Nearly 200 people are starting Self Managed Super Funds (SMSF’s) in Australia every day. So many funds have been established over the past few years that there is now nearly $500 billion invested in SMSF’s. To put that in perspective – that is more than the combined superannuation investments of all the major institutions (eg AMP, Colonial, BT, MLC etc) combined.
SMSF’s used to be for the wealthy, which is why the average balance in each fund is over $900,000. However this has changed. SMSF strategies are now becoming the superannuation vehicle of choice for all Australians who aspire to leading a comfortable retirement. The average balance of new funds being established is now around $200,000 – and it is reducing every year as more people recognise that SMSF’s are within their reach. Note this is usually the combined balance of a husband and wife.
So why are so many people going down this financial route? Here are some of the main self managed super funds advantages:
People want to take control of their super. They recognise that the institutions have been doing a lousy job of delivering decent investment returns, and believe they can do a better job themselves.
Another of the key benefits relates to SMSF loans. An attractive feature is that it is possible for your SMSF to take out a loan to purchase assets for the SMSF itself. Common purchases that can be made under such a loan agreement include shares, stocks and real estate property. However, it must be noted that SMSF borrowing is indeed tightly regulated, so you speak with an SMSF adviser who will be able to assist you in this regard.
People want the flexibility to invest into asset classes that are not offered by the institutions, such as residential property. You can now borrow in super to buy investment property – so a husband and wife with $100,000 each in super can borrow say $400,000 and buy a house for $600,000.
Fees and Charges:
People want lower fees. The institutions tend to charge a fee based on a percentage of assets. So the more you have in super, the more your fees increase if your super is managed by an institution. However SMSF’s tend to cost about the same regardless of your balance.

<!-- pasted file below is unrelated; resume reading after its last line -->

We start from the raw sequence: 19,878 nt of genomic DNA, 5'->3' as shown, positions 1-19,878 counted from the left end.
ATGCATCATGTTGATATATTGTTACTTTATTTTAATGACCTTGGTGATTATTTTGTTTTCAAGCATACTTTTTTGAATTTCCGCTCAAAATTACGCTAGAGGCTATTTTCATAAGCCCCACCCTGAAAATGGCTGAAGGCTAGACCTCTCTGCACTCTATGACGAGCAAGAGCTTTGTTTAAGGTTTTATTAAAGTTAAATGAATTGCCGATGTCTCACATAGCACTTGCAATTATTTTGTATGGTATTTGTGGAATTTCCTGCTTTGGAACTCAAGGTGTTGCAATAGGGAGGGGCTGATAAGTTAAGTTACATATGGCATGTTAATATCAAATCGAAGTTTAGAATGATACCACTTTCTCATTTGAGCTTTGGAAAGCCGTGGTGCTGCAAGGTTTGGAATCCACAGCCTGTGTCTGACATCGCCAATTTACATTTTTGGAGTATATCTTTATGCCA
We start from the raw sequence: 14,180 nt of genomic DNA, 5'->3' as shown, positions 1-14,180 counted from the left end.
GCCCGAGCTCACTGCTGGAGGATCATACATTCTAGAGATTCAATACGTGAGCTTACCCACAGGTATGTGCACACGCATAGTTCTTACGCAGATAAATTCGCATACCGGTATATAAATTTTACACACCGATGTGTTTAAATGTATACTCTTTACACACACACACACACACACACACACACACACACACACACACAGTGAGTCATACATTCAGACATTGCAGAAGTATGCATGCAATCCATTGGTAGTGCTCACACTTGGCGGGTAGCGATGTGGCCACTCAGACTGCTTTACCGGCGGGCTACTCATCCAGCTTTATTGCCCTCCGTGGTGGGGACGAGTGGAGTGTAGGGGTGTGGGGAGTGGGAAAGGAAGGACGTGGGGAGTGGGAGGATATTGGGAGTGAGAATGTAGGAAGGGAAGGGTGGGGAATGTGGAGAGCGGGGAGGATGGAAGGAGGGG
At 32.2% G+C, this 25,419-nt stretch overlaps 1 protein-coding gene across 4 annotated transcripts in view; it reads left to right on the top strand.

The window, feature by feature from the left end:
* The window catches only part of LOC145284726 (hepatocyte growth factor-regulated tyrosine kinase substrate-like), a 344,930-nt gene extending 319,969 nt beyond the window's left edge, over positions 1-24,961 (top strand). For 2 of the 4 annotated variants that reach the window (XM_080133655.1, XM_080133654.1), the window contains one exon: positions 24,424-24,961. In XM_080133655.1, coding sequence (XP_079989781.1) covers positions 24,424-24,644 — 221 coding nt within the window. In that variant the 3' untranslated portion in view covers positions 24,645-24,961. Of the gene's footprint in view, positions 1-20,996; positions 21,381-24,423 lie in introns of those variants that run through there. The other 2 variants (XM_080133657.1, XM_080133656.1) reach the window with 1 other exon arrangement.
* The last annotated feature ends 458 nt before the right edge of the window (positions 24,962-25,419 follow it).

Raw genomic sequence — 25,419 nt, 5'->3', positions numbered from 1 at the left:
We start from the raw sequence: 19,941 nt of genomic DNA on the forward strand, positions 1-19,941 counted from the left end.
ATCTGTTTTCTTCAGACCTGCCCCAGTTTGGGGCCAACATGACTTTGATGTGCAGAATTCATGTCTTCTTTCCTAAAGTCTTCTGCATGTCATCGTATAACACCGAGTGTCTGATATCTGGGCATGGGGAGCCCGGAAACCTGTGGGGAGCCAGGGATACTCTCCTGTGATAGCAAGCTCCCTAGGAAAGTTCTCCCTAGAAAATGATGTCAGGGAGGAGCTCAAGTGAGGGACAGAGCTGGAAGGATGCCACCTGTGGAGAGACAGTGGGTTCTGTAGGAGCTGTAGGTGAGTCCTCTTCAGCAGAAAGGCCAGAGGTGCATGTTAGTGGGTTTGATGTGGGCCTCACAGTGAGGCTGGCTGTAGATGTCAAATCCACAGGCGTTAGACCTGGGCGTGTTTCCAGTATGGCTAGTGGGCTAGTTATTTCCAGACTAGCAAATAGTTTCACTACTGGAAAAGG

People want more tax effectiveness. There are a number of situations in which SMSF’s can be more tax effective than other types of super funds.
People want transparency. And the institutions are not providing it.
It is important to recognise that SMSF’s are not for everyone , and that they do carry some extra responsibility. It is a requirement that an audit of your SMSF must be undertaken on an annual basis. This is normally conducted by a specialist smsf auditor who specialises in these types of reviews. It is therefore recommended to either have some investment and superannuation knowledge or to seek advice from a financial adviser who specialises in SMSF’s.
Furthermore, it should be noted, that there are also certain restrictions involved. For instance, it is currently not permitted to undertake SMSF loans to related parties. This means, that your SMSF may not purchase assets (e.g. real estate property) from ‘related parties’ - meaning yourself, spouse, parents, brother or sisters etc.
Whether you choose to have your own SMSF or not, I would encourage you to take an active interest in your super. It is probably your second biggest asset, and one day you will retire and wonder why you didn't pay more attention to it.
Greg Einfeld is the founder and Director of Lime Super. He is a qualified actuary, has completed MEc and MBA degrees, and has worked in the superannuation industry for over 20 years. He provides specialist investment and financial advice to people with SMSF’s or wanting to establish SMSF’s.
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